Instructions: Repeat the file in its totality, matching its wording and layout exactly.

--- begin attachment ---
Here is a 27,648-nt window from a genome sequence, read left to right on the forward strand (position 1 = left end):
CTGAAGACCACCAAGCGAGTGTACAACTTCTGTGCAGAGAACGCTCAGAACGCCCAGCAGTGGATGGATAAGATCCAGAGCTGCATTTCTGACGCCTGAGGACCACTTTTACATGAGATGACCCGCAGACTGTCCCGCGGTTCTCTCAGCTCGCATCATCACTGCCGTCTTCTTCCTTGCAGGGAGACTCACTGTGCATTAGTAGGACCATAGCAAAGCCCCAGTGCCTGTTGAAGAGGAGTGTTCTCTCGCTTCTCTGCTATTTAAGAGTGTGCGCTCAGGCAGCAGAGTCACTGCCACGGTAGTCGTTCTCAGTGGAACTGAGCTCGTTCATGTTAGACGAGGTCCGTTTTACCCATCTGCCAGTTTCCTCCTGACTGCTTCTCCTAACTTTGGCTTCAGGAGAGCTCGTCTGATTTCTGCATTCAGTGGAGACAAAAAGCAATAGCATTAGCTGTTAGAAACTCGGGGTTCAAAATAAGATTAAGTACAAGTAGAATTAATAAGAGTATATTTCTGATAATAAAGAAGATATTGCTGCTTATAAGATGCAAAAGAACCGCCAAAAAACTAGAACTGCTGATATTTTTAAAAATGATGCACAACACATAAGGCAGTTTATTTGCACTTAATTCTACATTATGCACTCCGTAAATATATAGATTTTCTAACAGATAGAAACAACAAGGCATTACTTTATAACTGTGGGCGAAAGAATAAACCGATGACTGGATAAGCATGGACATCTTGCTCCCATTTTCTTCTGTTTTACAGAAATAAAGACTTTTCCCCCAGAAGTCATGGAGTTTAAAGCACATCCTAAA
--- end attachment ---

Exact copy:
Here is a 27,648-nt window from a genome sequence, read left to right on the forward strand (position 1 = left end):
CTGAAGACCACCAAGCGAGTGTACAACTTCTGTGCAGAGAACGCTCAGAACGCCCAGCAGTGGATGGATAAGATCCAGAGCTGCATTTCTGACGCCTGAGGACCACTTTTACATGAGATGACCCGCAGACTGTCCCGCGGTTCTCTCAGCTCGCATCATCACTGCCGTCTTCTTCCTTGCAGGGAGACTCACTGTGCATTAGTAGGACCATAGCAAAGCCCCAGTGCCTGTTGAAGAGGAGTGTTCTCTCGCTTCTCTGCTATTTAAGAGTGTGCGCTCAGGCAGCAGAGTCACTGCCACGGTAGTCGTTCTCAGTGGAACTGAGCTCGTTCATGTTAGACGAGGTCCGTTTTACCCATCTGCCAGTTTCCTCCTGACTGCTTCTCCTAACTTTGGCTTCAGGAGAGCTCGTCTGATTTCTGCATTCAGTGGAGACAAAAAGCAATAGCATTAGCTGTTAGAAACTCGGGGTTCAAAATAAGATTAAGTACAAGTAGAATTAATAAGAGTATATTTCTGATAATAAAGAAGATATTGCTGCTTATAAGATGCAAAAGAACCGCCAAAAAACTAGAACTGCTGATATTTTTAAAAATGATGCACAACACATAAGGCAGTTTATTTGCACTTAATTCTACATTATGCACTCCGTAAATATATAGATTTTCTAACAGATAGAAACAACAAGGCATTACTTTATAACTGTGGGCGAAAGAATAAACCGATGACTGGATAAGCATGGACATCTTGCTCCCATTTTCTTCTGTTTTACAGAAATAAAGACTTTTCCCCCAGAAGTCATGGAGTTTAAAGCACATCCTAAA